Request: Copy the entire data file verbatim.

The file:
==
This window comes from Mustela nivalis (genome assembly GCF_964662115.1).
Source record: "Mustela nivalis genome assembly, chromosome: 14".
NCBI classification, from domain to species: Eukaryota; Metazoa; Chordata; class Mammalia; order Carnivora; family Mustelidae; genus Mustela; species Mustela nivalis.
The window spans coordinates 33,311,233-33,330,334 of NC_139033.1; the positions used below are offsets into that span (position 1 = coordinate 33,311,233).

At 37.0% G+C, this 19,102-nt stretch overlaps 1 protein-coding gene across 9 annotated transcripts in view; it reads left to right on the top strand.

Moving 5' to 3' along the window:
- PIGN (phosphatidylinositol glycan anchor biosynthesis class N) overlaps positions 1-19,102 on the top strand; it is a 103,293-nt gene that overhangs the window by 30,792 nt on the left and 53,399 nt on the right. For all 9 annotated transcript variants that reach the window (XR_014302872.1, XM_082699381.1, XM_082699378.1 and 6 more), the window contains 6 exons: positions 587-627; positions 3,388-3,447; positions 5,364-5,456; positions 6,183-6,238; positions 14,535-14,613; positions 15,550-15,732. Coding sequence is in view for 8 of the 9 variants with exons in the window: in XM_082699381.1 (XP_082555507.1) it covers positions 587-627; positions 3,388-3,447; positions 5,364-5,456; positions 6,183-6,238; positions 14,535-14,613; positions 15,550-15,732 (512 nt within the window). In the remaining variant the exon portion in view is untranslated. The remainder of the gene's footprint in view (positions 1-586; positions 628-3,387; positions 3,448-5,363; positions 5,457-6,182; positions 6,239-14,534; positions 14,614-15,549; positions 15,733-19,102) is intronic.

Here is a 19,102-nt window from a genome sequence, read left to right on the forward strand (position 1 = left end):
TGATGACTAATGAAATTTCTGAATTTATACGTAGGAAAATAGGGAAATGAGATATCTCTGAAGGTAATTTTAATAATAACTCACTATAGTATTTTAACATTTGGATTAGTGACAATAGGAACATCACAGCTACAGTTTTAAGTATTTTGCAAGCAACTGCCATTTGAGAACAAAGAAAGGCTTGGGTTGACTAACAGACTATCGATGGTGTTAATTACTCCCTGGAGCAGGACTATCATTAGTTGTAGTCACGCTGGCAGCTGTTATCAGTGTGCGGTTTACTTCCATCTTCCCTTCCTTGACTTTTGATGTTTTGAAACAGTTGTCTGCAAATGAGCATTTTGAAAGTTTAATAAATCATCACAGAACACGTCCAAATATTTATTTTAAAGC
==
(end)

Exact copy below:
This window comes from Mustela nivalis (genome assembly GCF_964662115.1).
Source record: "Mustela nivalis genome assembly, chromosome: 14".
NCBI classification, from domain to species: Eukaryota; Metazoa; Chordata; class Mammalia; order Carnivora; family Mustelidae; genus Mustela; species Mustela nivalis.
The window spans coordinates 33,311,233-33,330,334 of NC_139033.1; the positions used below are offsets into that span (position 1 = coordinate 33,311,233).

At 37.0% G+C, this 19,102-nt stretch overlaps 1 protein-coding gene across 9 annotated transcripts in view; it reads left to right on the top strand.

Moving 5' to 3' along the window:
- PIGN (phosphatidylinositol glycan anchor biosynthesis class N) overlaps positions 1-19,102 on the top strand; it is a 103,293-nt gene that overhangs the window by 30,792 nt on the left and 53,399 nt on the right. For all 9 annotated transcript variants that reach the window (XR_014302872.1, XM_082699381.1, XM_082699378.1 and 6 more), the window contains 6 exons: positions 587-627; positions 3,388-3,447; positions 5,364-5,456; positions 6,183-6,238; positions 14,535-14,613; positions 15,550-15,732. Coding sequence is in view for 8 of the 9 variants with exons in the window: in XM_082699381.1 (XP_082555507.1) it covers positions 587-627; positions 3,388-3,447; positions 5,364-5,456; positions 6,183-6,238; positions 14,535-14,613; positions 15,550-15,732 (512 nt within the window). In the remaining variant the exon portion in view is untranslated. The remainder of the gene's footprint in view (positions 1-586; positions 628-3,387; positions 3,448-5,363; positions 5,457-6,182; positions 6,239-14,534; positions 14,614-15,549; positions 15,733-19,102) is intronic.

Here is a 19,102-nt window from a genome sequence, read left to right on the forward strand (position 1 = left end):
TGATGACTAATGAAATTTCTGAATTTATACGTAGGAAAATAGGGAAATGAGATATCTCTGAAGGTAATTTTAATAATAACTCACTATAGTATTTTAACATTTGGATTAGTGACAATAGGAACATCACAGCTACAGTTTTAAGTATTTTGCAAGCAACTGCCATTTGAGAACAAAGAAAGGCTTGGGTTGACTAACAGACTATCGATGGTGTTAATTACTCCCTGGAGCAGGACTATCATTAGTTGTAGTCACGCTGGCAGCTGTTATCAGTGTGCGGTTTACTTCCATCTTCCCTTCCTTGACTTTTGATGTTTTGAAACAGTTGTCTGCAAATGAGCATTTTGAAAGTTTAATAAATCATCACAGAACACGTCCAAATATTTATTTTAAAGC